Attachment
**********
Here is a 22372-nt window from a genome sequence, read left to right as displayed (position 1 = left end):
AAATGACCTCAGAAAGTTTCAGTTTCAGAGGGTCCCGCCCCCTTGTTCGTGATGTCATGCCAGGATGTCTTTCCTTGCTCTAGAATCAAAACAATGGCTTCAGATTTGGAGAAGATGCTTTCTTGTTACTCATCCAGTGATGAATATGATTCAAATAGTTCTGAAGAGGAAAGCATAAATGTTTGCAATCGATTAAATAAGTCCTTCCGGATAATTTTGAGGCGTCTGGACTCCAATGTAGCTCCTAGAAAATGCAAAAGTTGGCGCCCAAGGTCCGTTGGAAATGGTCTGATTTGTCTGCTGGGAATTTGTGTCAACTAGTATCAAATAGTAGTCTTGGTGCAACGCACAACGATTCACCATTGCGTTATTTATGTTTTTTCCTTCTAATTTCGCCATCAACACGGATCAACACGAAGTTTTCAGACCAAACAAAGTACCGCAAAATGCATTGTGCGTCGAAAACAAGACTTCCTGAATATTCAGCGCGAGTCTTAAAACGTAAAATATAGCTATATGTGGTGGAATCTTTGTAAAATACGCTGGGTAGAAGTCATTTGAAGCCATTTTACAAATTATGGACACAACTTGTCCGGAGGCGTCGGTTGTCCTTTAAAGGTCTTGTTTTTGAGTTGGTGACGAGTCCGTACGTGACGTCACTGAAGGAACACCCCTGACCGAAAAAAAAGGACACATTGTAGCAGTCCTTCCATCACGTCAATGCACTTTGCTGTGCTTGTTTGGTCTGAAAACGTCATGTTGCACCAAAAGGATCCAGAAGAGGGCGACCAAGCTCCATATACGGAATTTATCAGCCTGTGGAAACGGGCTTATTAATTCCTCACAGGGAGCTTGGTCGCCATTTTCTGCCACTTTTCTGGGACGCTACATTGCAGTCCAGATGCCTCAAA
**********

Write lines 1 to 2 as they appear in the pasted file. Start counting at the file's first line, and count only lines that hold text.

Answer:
Here is a 22372-nt window from a genome sequence, read left to right as displayed (position 1 = left end):
AAATGACCTCAGAAAGTTTCAGTTTCAGAGGGTCCCGCCCCCTTGTTCGTGATGTCATGCCAGGATGTCTTTCCTTGCTCTAGAATCAAAACAATGGCTTCAGATTTGGAGAAGATGCTTTCTTGTTACTCATCCAGTGATGAATATGATTCAAATAGTTCTGAAGAGGAAAGCATAAATGTTTGCAATCGATTAAATAAGTCCTTCCGGATAATTTTGAGGCGTCTGGACTCCAATGTAGCTCCTAGAAAATGCAAAAGTTGGCGCCCAAGGTCCGTTGGAAATGGTCTGATTTGTCTGCTGGGAATTTGTGTCAACTAGTATCAAATAGTAGTCTTGGTGCAACGCACAACGATTCACCATTGCGTTATTTATGTTTTTTCCTTCTAATTTCGCCATCAACACGGATCAACACGAAGTTTTCAGACCAAACAAAGTACCGCAAAATGCATTGTGCGTCGAAAACAAGACTTCCTGAATATTCAGCGCGAGTCTTAAAACGTAAAATATAGCTATATGTGGTGGAATCTTTGTAAAATACGCTGGGTAGAAGTCATTTGAAGCCATTTTACAAATTATGGACACAACTTGTCCGGAGGCGTCGGTTGTCCTTTAAAGGTCTTGTTTTTGAGTTGGTGACGAGTCCGTACGTGACGTCACTGAAGGAACACCCCTGACCGAAAAAAAAGGACACATTGTAGCAGTCCTTCCATCACGTCAATGCACTTTGCTGTGCTTGTTTGGTCTGAAAACGTCATGTTGCACCAAAAGGATCCAGAAGAGGGCGACCAAGCTCCATATACGGAATTTATCAGCCTGTGGAAACGGGCTTATTAATTCCTCACAGGGAGCTTGGTCGCCATTTTCTGCCACTTTTCTGGGACGCTACATTGCAGTCCAGATGCCTCAAA